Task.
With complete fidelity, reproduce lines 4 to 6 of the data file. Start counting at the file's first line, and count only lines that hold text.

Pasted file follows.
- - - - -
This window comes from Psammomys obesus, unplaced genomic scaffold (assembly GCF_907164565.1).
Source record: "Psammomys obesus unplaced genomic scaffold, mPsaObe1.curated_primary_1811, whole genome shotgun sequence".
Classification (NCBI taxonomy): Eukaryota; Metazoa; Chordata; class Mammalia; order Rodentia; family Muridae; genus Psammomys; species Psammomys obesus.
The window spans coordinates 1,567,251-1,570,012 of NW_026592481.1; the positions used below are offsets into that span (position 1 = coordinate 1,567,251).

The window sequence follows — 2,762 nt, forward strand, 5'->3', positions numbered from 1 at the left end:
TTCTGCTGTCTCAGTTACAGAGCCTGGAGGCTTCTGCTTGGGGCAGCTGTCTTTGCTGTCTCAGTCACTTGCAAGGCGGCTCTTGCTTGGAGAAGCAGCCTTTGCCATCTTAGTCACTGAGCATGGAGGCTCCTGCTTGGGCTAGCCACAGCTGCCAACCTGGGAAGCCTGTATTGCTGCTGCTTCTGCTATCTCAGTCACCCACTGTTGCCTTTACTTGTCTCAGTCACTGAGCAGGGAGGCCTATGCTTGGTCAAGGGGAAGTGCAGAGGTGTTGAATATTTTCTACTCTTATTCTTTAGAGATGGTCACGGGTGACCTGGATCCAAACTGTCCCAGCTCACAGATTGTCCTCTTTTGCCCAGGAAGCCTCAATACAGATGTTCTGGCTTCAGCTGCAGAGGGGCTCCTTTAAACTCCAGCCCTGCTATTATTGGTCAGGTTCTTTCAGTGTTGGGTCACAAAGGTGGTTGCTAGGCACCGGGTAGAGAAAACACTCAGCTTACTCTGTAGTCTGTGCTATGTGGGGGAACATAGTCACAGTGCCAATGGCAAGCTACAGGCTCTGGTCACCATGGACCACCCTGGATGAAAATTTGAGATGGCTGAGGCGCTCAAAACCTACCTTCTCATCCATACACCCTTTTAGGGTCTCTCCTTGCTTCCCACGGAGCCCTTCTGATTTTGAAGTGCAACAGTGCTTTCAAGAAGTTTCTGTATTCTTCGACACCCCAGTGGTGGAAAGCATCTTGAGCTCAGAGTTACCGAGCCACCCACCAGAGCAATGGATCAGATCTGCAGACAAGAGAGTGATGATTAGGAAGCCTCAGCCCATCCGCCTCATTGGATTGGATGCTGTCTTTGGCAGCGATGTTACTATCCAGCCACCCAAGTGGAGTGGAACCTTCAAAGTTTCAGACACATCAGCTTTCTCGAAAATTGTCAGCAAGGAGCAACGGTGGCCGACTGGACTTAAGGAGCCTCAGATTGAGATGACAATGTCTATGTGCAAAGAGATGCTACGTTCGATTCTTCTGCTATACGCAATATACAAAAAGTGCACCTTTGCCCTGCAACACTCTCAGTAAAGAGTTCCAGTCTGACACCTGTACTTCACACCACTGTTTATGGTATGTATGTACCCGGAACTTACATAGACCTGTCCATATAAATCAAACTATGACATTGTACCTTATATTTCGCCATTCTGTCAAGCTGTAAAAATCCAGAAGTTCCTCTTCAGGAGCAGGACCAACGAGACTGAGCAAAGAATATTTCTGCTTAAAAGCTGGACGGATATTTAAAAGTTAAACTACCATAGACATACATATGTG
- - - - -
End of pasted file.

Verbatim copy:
The window spans coordinates 1,567,251-1,570,012 of NW_026592481.1; the positions used below are offsets into that span (position 1 = coordinate 1,567,251).

The window sequence follows — 2,762 nt, forward strand, 5'->3', positions numbered from 1 at the left end:
TTCTGCTGTCTCAGTTACAGAGCCTGGAGGCTTCTGCTTGGGGCAGCTGTCTTTGCTGTCTCAGTCACTTGCAAGGCGGCTCTTGCTTGGAGAAGCAGCCTTTGCCATCTTAGTCACTGAGCATGGAGGCTCCTGCTTGGGCTAGCCACAGCTGCCAACCTGGGAAGCCTGTATTGCTGCTGCTTCTGCTATCTCAGTCACCCACTGTTGCCTTTACTTGTCTCAGTCACTGAGCAGGGAGGCCTATGCTTGGTCAAGGGGAAGTGCAGAGGTGTTGAATATTTTCTACTCTTATTCTTTAGAGATGGTCACGGGTGACCTGGATCCAAACTGTCCCAGCTCACAGATTGTCCTCTTTTGCCCAGGAAGCCTCAATACAGATGTTCTGGCTTCAGCTGCAGAGGGGCTCCTTTAAACTCCAGCCCTGCTATTATTGGTCAGGTTCTTTCAGTGTTGGGTCACAAAGGTGGTTGCTAGGCACCGGGTAGAGAAAACACTCAGCTTACTCTGTAGTCTGTGCTATGTGGGGGAACATAGTCACAGTGCCAATGGCAAGCTACAGGCTCTGGTCACCATGGACCACCCTGGATGAAAATTTGAGATGGCTGAGGCGCTCAAAACCTACCTTCTCATCCATACACCCTTTTAGGGTCTCTCCTTGCTTCCCACGGAGCCCTTCTGATTTTGAAGTGCAACAGTGCTTTCAAGAAGTTTCTGTATTCTTCGACACCCCAGTGGTGGAAAGCATCTTGAGCTCAGAGTTACCGAGCCACCCACCAGAGCAATGGATCAGATCTGCAGACAAGAGAGTGATGATTAGGAAGCCTCAGCCCATCCGCCTCATTGGATTGGATGCTGTCTTTGGCAGCGATGTTACTATCCAGCCACCCAAGTGGAGTGGAACCTTCAAAGTTTCAGACACATCAGCTTTCTCGAAAATTGTCAGCAAGGAGCAACGGTGGCCGACTGGACTTAAGGAGCCTCAGATTGAGATGACAATGTCTATGTGCAAAGAGATGCTACGTTCGATTCTTCTGCTATACGCAATATACAAAAAGTGCACCTTTGCCCTGCAACACTCTCAGTAAAGAGTTCCAGTCTGACACCTGTACTTCACACCACTGTTTATGGTATGTATGTACCCGGAACTTACATAGACCTGTCCATATAAATCAAACTATGACATTGTACCTTATATTTCGCCATTCTGTCAAGCTGTAAAAATCCAGAAGTTCCTCTTCAGGAGCAGGACCAACGAGACTGAGCAAAGAATATTTCTGCTTAAAAGCTGGACGGATATTTAAAAGTTAAACTACCATAGACATACATATGTG